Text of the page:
What does a hip prosthesis look like?
A hip prosthesis is an imitation of the normal hip. In the operation, the ball of the hip is removed and the remaining cartilage in the socket is milled out (see Illustration B).
Then the components of the new hip are inserted. The new socket is made of plastic and metal. Then a metal pin with a small head on top will be inserted into the thigh bone. This fits exactly into the plastic socket. This pin is also called the stem or voice.
There are different ways of securing the parts. Our orthopaedists usually clamp the metal socket into the original hip socket. This way, the bone grows into the prosthesis. This growth is achieved after about 6 weeks. Sometimes one or two screws are inserted to ensure extra firmness.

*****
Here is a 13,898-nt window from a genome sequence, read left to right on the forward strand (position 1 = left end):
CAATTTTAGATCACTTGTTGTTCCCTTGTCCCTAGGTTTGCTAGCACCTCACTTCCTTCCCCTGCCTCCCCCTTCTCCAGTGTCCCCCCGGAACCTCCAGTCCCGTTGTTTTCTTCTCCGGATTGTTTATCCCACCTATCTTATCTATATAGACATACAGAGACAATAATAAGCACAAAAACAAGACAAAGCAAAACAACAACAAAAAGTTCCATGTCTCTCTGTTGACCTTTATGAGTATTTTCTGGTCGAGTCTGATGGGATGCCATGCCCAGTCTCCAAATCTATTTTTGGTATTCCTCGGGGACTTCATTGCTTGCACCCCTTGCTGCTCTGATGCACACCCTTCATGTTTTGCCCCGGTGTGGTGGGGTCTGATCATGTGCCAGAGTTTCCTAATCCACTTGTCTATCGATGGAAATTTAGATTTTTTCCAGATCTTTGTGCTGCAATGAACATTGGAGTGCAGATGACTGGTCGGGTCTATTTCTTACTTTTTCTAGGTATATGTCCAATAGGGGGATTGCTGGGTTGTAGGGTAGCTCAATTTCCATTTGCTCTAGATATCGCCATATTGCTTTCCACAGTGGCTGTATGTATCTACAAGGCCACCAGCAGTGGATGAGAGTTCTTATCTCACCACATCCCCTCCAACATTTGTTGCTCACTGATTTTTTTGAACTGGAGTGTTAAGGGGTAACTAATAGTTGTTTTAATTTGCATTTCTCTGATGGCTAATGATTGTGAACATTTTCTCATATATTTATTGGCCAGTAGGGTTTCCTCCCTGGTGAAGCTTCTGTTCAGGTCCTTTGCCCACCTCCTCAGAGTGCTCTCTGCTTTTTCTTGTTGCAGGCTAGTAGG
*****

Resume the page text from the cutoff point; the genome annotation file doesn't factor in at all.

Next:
In the metal socket a plastic component is placed that is traditionally made of durable plastic.
The metal stem consists of titanium and can be placed in two ways:
The stem can be fixed in the thighbone with special cement (methyl methacrylate). Here, too, a firm anchoring must be achieved through the growth of bone; as mentioned earlier, this requires about six weeks. On the other hand, the metal stem can be clamped into the femur, without the use of cement. Whether cement is used or not depends on the quality of the bone and the age of the patient.
The lifespan of the hip prosthesis is on average between 15 and 20 years.